Over a little more than a decade, diseases from mosquitoes, ticks, and fleas have tripled in the U.S.—from about 27,000 cases in 2004 to more than 96,000 in 2016. That’s according to a report by the Centers for Disease Control and Prevention (CDC) published May 1. Scientists cite warmer weather as the driving force behind the increase.
“It enables these ticks to expand to new areas. Where there are ticks, there comes diseases,” Lyle Petersen, director of the CDC’s Division of Vector-Borne Diseases, tells Reuters. Neither Petersen nor the report say whether the data reflect the effects of climate change or global warming, The New York Times reports.
Although the incidence of vector-borne diseases rose steadily since 2004, 2016 experienced a huge spike in mosquito-borne disease compared to previous years because of the appearance of Zika, with 41,680 cases alone that year.
Tickborne illnesses went from around 22,000 in 2004 to more than 48,000 in 2016. Lyme disease is the most common sickness transmitted by ticks, accounting for more than 36,000 tickborne diseases in 2016.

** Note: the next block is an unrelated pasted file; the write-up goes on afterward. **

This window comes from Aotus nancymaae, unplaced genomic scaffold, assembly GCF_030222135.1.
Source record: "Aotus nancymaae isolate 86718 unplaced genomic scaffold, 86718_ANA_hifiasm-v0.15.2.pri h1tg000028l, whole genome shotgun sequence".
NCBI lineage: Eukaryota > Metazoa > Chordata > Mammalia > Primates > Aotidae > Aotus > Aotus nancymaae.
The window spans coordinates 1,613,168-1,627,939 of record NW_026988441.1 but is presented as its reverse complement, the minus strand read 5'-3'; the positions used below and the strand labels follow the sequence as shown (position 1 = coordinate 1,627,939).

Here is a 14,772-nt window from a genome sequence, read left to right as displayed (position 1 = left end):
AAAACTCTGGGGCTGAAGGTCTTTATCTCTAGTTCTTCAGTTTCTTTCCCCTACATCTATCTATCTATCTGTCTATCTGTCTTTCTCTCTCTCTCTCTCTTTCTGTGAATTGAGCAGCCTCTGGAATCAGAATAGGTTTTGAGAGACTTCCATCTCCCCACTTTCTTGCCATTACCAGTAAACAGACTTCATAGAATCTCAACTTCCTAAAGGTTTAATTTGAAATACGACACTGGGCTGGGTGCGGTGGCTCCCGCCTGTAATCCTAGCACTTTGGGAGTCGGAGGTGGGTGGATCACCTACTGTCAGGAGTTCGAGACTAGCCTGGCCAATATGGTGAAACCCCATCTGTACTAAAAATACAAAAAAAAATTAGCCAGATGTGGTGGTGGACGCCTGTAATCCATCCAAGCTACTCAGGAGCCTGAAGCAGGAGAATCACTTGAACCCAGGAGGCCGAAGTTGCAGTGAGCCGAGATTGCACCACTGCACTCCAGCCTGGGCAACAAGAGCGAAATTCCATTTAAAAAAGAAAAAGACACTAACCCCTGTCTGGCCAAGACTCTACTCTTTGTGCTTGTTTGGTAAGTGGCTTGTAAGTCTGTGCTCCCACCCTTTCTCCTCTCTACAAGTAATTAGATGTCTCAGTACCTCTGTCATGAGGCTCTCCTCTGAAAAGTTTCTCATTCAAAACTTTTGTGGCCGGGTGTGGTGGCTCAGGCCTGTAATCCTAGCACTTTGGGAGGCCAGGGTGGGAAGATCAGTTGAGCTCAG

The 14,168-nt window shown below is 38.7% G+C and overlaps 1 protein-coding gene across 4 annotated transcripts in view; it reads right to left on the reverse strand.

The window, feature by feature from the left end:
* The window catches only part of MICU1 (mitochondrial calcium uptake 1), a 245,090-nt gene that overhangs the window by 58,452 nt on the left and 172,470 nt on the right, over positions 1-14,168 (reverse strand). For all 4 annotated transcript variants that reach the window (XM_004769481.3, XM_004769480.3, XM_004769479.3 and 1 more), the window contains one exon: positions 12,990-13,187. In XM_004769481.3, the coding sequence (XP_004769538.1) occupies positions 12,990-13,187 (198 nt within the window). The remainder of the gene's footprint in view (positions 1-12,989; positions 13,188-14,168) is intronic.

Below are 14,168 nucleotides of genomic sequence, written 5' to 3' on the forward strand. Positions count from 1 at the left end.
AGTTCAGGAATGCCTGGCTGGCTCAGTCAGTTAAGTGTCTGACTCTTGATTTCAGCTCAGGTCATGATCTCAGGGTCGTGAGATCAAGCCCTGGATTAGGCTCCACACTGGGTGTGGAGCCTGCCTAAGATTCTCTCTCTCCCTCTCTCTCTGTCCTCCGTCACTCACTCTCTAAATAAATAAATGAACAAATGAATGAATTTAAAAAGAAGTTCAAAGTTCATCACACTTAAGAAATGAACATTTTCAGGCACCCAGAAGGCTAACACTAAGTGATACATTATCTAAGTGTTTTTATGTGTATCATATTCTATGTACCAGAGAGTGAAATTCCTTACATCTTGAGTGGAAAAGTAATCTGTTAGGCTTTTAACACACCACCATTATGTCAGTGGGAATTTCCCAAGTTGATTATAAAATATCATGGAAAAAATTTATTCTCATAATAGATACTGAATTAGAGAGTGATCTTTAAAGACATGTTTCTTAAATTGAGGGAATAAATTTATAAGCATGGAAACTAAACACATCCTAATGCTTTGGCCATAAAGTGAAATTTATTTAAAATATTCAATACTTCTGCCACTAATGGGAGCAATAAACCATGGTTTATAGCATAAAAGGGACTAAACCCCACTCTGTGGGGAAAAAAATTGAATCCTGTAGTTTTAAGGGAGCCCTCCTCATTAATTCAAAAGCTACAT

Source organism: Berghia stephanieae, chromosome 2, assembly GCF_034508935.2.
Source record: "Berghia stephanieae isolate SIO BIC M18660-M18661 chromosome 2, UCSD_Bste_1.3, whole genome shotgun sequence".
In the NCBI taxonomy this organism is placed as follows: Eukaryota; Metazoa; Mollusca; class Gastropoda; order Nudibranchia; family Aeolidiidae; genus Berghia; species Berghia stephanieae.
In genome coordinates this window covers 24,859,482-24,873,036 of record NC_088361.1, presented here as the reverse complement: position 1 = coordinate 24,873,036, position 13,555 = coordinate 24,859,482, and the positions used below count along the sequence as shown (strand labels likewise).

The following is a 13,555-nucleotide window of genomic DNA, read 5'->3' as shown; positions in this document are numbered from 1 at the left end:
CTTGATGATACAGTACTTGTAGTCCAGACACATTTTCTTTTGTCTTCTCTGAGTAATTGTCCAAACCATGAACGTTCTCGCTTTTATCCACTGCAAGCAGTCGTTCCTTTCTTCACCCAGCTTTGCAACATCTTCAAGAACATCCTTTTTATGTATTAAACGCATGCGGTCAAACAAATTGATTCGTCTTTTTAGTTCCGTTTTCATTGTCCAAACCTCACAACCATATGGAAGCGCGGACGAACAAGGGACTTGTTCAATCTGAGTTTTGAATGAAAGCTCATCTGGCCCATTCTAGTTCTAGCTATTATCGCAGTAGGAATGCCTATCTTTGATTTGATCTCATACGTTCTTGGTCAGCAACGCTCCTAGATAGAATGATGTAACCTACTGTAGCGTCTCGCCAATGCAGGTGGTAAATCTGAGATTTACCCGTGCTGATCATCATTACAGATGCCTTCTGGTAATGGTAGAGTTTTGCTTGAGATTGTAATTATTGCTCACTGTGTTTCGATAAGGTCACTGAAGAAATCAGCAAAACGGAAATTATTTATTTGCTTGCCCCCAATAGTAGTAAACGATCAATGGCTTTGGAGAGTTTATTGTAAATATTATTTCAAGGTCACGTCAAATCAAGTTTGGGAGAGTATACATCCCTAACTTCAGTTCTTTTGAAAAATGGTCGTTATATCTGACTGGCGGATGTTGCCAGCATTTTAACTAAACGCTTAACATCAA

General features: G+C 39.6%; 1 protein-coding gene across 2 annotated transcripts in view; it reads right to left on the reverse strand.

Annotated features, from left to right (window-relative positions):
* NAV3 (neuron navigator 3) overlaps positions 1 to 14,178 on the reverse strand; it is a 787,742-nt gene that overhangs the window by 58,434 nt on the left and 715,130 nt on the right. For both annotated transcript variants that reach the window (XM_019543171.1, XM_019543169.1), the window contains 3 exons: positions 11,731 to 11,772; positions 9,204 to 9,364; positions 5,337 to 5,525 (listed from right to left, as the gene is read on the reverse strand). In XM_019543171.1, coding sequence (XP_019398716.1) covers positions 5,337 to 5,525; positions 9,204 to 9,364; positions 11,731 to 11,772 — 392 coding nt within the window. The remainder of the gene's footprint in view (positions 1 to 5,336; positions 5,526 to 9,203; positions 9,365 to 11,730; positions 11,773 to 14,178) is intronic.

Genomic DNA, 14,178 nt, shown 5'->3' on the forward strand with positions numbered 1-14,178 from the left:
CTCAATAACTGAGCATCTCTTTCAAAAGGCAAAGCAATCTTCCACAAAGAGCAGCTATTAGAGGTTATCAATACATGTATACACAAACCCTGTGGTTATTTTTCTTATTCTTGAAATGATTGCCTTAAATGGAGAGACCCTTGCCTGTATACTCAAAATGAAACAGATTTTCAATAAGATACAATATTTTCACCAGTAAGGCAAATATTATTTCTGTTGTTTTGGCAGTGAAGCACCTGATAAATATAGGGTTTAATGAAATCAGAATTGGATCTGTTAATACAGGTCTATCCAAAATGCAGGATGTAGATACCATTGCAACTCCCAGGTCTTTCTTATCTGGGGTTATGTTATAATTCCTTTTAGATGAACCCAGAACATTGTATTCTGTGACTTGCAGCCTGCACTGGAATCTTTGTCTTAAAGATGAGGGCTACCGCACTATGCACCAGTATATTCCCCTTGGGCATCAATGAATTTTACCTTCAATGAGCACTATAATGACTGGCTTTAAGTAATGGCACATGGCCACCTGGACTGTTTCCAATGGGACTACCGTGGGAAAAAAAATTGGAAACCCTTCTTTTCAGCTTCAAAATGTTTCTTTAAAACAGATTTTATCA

These numbers likely far underestimate the true disease burden from these organisms, the report notes, because people don’t always seek care for the infections, which is how the CDC captures the data.
According to the Times, CDC director Robert Redfield advocated for more support for local public health departments, which the newspaper notes are “chronically underfunded.”
“’Deer ticks, above, can transmit Lyme disease, the most common tick-borne illness,’ says Dr. Jeff Cavaness, a Family Medicine physician at Mayo Clinic Health System. ‘Not all deer ticks carry the disease, but it’s important to take precautions to avoid getting bitten.’”
“When working your bees, especially in outyards, wear shoes, long pants tucked into your socks, a long-sleeved shirt, a hat and gloves. If getting to a beeyard means walking through a woods or grassy field, try to stick to trails, and avoid walking through low bushes and long grass.
“After you’ve spent time in a wooded or grassy area, check yourself for ticks. Deer ticks are often no bigger than the head of a pin, so you may not discover them unless you search carefully.”
“It’s helpful to shower as soon as you come indoors. Ticks often remain on your skin for hours before attaching themselves. Showering and using a washcloth might remove unattached ticks.”
“’The longer the tick remains attached to your skin, the greater your risk of getting Lyme disease,’ says Dr. Cavaness. ‘Lyme infection is unlikely if the tick is attached for less than 36 to 48 hours.’”